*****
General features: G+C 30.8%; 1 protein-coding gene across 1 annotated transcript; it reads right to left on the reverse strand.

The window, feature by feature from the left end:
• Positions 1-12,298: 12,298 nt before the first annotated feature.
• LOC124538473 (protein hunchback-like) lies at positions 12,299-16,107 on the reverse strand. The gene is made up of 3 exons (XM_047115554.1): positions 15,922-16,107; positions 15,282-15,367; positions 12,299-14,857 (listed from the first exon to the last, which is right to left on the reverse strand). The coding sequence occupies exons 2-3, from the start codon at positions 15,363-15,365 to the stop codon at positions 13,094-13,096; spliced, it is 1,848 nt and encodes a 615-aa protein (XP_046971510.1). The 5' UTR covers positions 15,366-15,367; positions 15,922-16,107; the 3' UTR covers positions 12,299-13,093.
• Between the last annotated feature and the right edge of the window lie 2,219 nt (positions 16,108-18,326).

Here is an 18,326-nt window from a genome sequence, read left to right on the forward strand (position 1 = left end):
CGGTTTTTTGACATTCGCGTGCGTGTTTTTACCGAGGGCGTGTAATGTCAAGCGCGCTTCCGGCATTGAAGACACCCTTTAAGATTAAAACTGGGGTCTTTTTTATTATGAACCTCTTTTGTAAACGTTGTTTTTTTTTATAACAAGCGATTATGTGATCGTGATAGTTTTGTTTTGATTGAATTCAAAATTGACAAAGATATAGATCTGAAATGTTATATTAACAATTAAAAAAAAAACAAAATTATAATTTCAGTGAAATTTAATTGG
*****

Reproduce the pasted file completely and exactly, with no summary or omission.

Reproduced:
General features: G+C 30.8%; 1 protein-coding gene across 1 annotated transcript; it reads right to left on the reverse strand.

The window, feature by feature from the left end:
• Positions 1-12,298: 12,298 nt before the first annotated feature.
• LOC124538473 (protein hunchback-like) lies at positions 12,299-16,107 on the reverse strand. The gene is made up of 3 exons (XM_047115554.1): positions 15,922-16,107; positions 15,282-15,367; positions 12,299-14,857 (listed from the first exon to the last, which is right to left on the reverse strand). The coding sequence occupies exons 2-3, from the start codon at positions 15,363-15,365 to the stop codon at positions 13,094-13,096; spliced, it is 1,848 nt and encodes a 615-aa protein (XP_046971510.1). The 5' UTR covers positions 15,366-15,367; positions 15,922-16,107; the 3' UTR covers positions 12,299-13,093.
• Between the last annotated feature and the right edge of the window lie 2,219 nt (positions 16,108-18,326).

Here is an 18,326-nt window from a genome sequence, read left to right on the forward strand (position 1 = left end):
CGGTTTTTTGACATTCGCGTGCGTGTTTTTACCGAGGGCGTGTAATGTCAAGCGCGCTTCCGGCATTGAAGACACCCTTTAAGATTAAAACTGGGGTCTTTTTTATTATGAACCTCTTTTGTAAACGTTGTTTTTTTTTATAACAAGCGATTATGTGATCGTGATAGTTTTGTTTTGATTGAATTCAAAATTGACAAAGATATAGATCTGAAATGTTATATTAACAATTAAAAAAAAAACAAAATTATAATTTCAGTGAAATTTAATTGG